A brave and noble Rep. Ryan Kiesel from Seminole, Oklahoma was a part of a counter-protest of the KernKlan that rallied at the capitol in attempts to show opposition.
"Following today’s political spectacle and a month removed from the lunacy that was this past legislative session, I feel confident in saying if there were to be an 11th Commandment, it would say "thou shalt not use these commandments to get re-elected."
The inaccuracies in this proclamation are astounding. For starters, I distinctly remember President Obama observing the national day of prayer. I suppose he is to be admonished for not turning it into a photo opportunity like his predecessor.
Of the many causes for the global economic crisis (which President Obama inherited), such as complex financial instruments, a vacuum of regulation, and good old fashion greed, it’s embarrassing for a state leader to point the blame at debauchery in bedrooms instead of debauchery in boardrooms.
Given Oklahoma’s high divorce rate, that statistic alone means we are a state of debauchees. Further, according to that logic all those folks who were ripped off by Bernie Madoff should focus their anger at the Governor of South Carolina.
I’m also astonished at the intellectually dishonest portrayal of our nations founding.
Any true conversation regarding the faith of our founding fathers is far more complicated than the version told today.
Our founders certainly wrestled with matters of faith but I doubt any of them would have met the standards attributed to them today.
Of our first five presidents, four were Deist, and the other rejected the concept of a holy trinity. Our third president even took to his bible with a blade and carved out the passages that were at odds with his beliefs. If you ever visit Monticello, you can buy a copy of the Jeffersonian Bible in the gift shop.
To find even a hint of the church-state relationship suggested by Rep. Kern, you have to go back over a century in time before the founding to see an example of the entanglement of faith and government Rep. Kern is attributing to our founders. The first colonial Americans, many seeking religious freedom from the Church of England, did indeed allow for their leaders to mix the law of the state and the church. It was a time when men and women such as Roger Williams and Anne Hutchinson were banished from their colonies for daring to promote religious tolerance.
On the historical heels of colonial America, our founders knew far better than we do today of the division that results when the government takes sides in matters of individual conscience. They knew the flower of faith thrives in the soil of liberty.
It’s no accident that the United States boast high church attendance and a great percentage of our citizens believe in God. It is not because we have to, or we are forced to, and it certainly isn’t because Sally Kern says so; it’s because in the United States of America, we can.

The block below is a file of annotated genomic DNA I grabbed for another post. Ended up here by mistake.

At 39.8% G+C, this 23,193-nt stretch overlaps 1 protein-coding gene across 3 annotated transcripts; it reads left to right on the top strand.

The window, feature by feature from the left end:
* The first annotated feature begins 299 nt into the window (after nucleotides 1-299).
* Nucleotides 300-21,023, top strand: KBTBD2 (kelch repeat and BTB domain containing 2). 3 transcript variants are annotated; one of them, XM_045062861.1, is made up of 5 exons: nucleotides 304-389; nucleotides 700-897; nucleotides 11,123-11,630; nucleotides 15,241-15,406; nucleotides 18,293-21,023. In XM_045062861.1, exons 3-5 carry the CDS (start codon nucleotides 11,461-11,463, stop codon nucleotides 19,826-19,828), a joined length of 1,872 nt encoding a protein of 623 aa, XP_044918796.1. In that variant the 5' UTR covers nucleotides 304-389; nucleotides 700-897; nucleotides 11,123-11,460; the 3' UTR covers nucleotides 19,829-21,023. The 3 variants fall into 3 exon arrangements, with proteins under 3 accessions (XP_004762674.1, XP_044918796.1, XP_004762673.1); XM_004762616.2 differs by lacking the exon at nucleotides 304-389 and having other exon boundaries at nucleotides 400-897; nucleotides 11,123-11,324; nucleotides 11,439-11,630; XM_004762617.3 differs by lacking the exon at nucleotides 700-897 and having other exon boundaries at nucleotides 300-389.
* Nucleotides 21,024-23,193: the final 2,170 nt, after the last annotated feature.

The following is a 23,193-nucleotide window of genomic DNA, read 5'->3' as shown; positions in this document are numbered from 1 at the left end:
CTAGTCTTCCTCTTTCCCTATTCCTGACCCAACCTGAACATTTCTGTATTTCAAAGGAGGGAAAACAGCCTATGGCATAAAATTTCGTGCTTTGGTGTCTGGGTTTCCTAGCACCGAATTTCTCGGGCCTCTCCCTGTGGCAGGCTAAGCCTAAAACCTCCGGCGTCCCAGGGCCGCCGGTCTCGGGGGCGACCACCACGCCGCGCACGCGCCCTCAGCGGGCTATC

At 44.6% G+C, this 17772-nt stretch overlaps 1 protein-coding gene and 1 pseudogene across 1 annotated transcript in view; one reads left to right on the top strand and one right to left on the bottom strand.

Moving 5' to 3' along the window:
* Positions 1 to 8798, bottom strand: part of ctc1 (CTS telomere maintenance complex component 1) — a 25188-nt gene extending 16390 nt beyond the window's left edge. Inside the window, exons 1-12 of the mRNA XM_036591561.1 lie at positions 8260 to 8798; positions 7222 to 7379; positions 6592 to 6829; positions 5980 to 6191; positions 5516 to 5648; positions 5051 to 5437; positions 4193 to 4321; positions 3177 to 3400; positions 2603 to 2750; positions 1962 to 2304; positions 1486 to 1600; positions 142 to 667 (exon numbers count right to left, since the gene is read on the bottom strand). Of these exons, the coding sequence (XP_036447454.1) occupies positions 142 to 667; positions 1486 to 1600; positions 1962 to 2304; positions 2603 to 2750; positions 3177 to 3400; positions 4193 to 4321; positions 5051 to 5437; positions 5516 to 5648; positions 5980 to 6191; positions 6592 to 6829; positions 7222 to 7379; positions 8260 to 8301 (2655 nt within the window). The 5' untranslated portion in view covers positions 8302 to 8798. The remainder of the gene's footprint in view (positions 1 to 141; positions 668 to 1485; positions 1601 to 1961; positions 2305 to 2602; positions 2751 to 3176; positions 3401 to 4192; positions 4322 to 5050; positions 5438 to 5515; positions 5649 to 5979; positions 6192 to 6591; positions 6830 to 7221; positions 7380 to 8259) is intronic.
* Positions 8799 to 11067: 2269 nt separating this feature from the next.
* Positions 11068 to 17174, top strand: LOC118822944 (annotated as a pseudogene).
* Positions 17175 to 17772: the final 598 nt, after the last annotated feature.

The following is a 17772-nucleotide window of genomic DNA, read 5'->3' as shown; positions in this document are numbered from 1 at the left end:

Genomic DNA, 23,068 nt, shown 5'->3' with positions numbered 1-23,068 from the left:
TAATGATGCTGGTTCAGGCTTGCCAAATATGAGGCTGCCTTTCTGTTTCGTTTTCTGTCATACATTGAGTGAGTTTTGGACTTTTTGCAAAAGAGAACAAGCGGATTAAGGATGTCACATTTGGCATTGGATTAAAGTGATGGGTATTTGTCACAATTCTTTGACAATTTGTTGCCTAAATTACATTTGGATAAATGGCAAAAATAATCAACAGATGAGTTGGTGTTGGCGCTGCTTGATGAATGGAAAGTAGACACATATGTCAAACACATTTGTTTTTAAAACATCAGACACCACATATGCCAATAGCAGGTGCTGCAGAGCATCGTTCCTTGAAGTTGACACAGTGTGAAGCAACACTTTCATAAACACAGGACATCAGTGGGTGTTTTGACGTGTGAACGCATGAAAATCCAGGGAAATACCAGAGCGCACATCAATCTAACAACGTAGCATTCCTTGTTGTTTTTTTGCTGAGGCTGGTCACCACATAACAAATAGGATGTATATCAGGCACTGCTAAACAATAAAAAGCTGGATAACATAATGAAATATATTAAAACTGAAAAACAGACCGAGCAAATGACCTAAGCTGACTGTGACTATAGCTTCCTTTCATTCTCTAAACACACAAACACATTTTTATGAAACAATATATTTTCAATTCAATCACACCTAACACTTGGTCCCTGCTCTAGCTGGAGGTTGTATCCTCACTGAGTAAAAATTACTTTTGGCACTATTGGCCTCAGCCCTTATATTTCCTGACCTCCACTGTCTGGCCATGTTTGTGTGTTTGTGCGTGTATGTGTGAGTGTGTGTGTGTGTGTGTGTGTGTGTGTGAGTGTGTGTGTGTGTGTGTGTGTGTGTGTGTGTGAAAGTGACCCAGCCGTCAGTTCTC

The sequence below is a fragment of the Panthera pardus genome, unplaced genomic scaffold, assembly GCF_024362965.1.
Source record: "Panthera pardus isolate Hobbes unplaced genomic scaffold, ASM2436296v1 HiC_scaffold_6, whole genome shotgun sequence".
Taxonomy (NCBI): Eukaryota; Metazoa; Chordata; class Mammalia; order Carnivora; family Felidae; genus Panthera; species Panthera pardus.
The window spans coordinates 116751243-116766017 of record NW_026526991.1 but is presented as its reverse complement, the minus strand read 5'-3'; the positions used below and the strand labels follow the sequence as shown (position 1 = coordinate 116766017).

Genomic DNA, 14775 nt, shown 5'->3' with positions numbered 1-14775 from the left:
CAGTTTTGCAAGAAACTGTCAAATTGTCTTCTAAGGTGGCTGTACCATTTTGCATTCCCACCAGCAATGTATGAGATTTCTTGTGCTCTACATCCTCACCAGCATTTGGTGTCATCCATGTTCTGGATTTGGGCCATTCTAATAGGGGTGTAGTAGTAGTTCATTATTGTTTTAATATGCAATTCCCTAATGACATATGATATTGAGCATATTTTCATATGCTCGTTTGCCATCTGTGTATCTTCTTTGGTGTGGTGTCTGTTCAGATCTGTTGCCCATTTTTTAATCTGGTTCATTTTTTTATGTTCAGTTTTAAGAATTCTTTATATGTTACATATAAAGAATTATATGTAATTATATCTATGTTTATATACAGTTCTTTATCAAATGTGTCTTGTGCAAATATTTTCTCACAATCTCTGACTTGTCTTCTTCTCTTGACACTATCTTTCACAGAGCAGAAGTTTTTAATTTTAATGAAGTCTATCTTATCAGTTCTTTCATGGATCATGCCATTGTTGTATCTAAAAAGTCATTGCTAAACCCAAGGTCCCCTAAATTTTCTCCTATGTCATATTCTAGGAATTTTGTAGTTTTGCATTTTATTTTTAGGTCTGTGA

In a couple of days we will celebrate our nation’s independence. It is especially troubling that a few zealots would use this day of unity to play the very divisive game of allowing the government to ordain from on high what is and is not good and holy. This is the very division our founders saw as a threat to the future of the then-fledgling democracy.
Today I am proud to stand with these many individuals and organizations and with our Founders in saying we reject this divisive political stunt and instead celebrate the miracle of the human mind and its ability to believe in a manner each sees fit, the ability to love whom one wants, and the ability to elect a government who will not concern itself with who you love or where you go to church; rather focusing itself on building a strong economy, a world class education for our next generation of leaders and a health care system for all Oklahomans.
Let me close with a question. It begins with a story I once heard told by a Christian pastor in Tulsa. There is a fourth generation Tibetan Monk. Every morning he milks the goats, takes them to another pasture, works in the garden, says some prayers, burns some incense, never married, doesn’t kill, cuss, fight. He never heard the Christian Gospel in his remote isolated corner of the world and has never accepted Jesus as his savior. One day as he is taking the goats from one pasture to another he slips and falls off a cliff and dies. Is Jesus there to receive that man?
That question is for you to answer. I know the premise of this question causes debate among Christians of the same denomination, among Christians of different denominations, and the fate of this man will spark debate among the faithful of all faiths and even non-believers.
Regardless of how we answer that question, we should all be grateful and protective of our nation and our Constitution that allows that answer to be a matter of individual conscience.
This is the genius of America and the spirit of Oklahoma. A state with a rich history of diversity defeating segregation, tolerance triumphing over hatred. Where being an Oklahoman has nothing to do with your faith, your race, or your sexual preference and where being a good Oklahoman means answering your neighbors call for help and having the determination to persevere through the greatest of challenges."
To thank Rep. Kiesel for his true patrotism please email him at the capitol: kiesel (at) okhouse.gov or follow him on Twitter.